Driving under the influence is a constant concern for Texas law enforcement officials, and especially problematic are drivers who are charged with DUIs time and time again. Nothing seems to deter these habitual offenders from getting behind the wheel while drunk, prompting officials to seek new and innovative ways to keep them from causing serious accidents, injuries and fatalities on the road.
According to the Texas Department of Transportation, drunk driving claims five lives every day in Texas, and every 19 minutes someone is hurt or killed in an alcohol related crash. In fact, Texas leads the nation in annual alcohol related vehicle deaths. What can be done about the high number of DUI incidents in our state?
One answer being discussed at this year’s Lifesavers conference in Tennessee is an ankle bracelet that monitor’s the wearer’s body alcohol content. Called “SCRAM”, the device is manufactured by Alcohol Monitoring Systems (AMS) based in Littleton, Colorado. The name SCRAM stands for Secure Continuous Remote Alcohol Monitor and can be configured to test the wearer’s alcohol consumption around the clock. The manufacturer claims this makes the device a more effective alternative to random testing methods or jail time.
Monitoring DUI offenders is a serious burden for many law enforcement officials. If a person commits an alcohol related offense, many times a condition of their sentencing or probation is that they stop drinking alcohol. Of course, it is very difficult to enforce a condition like this, which means that the courts are often unsuccessful in keeping offenders from drinking when they aren’t supposed to. A device worn by an offender and set to continuously report alcohol consumption to a central database is one solution that may catch on with officials looking for more effective methods of enforcing the law.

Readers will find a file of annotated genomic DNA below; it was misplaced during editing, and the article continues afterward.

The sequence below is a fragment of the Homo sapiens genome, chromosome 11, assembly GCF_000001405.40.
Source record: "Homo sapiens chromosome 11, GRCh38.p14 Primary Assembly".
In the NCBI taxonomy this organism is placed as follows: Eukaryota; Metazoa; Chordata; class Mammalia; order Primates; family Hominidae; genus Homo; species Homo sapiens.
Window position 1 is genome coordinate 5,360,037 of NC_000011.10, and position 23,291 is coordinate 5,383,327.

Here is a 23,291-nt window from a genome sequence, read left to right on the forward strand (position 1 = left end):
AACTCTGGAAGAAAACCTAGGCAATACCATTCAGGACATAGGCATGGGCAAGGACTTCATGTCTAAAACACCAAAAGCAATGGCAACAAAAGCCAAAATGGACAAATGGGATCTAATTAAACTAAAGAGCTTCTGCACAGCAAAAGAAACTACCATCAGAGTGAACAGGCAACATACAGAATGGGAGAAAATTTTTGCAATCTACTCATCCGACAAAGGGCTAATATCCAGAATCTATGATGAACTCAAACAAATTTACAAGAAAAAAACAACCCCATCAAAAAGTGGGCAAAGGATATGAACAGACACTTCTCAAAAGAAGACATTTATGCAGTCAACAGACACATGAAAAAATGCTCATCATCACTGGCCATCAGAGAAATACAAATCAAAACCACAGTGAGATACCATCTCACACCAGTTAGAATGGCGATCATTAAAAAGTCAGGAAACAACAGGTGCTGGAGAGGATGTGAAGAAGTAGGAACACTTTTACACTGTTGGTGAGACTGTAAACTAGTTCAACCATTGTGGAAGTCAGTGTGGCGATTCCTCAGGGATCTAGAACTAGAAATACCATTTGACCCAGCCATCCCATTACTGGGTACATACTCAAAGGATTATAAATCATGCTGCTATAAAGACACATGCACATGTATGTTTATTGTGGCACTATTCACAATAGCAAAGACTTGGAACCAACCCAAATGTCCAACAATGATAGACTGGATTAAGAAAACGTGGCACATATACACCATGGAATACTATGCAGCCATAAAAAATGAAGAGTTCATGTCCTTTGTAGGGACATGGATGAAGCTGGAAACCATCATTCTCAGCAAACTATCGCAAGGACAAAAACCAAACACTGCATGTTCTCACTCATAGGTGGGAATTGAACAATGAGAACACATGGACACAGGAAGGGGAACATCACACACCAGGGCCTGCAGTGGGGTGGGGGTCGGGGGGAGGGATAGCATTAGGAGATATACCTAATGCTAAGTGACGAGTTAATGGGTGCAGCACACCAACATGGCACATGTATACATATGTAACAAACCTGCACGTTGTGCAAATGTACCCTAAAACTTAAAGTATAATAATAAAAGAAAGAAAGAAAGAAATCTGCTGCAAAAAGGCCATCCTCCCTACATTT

The SCRAM system is basically comprised of three parts: an ankle bracelet worn by the offender, a modem plugged into a telephone line in their home or office, and an online database system that allows officials to monitor data collected by the device. The ankle bracelet measures the alcohol content of the very small amount of perspiration generated throughout the day by a human body, and at periodic intervals this data is sent to the home or office modem via wireless RF (radio-frequency) waves. The data on the modem is uploaded to AMS computer systems, and made available via a secure internet connection round-the-clock.
Could this device be an improvement on the ignition interlock devices used today to keep intoxicated drivers from getting behind the wheel? Possibly, especially if the cost – estimated to be about $84 a week – can be paid for by the offender as a part of the condition of their sentencing or parole.
To speak with one of our attorneys about your Texas truck or auto accident case, please contact the Houston law offices of VB Attorneys for a free review and consultation.
VB Attorneys P.L.L.C
1001 Texas Avenue, Suite 1020
Houston, TX 77002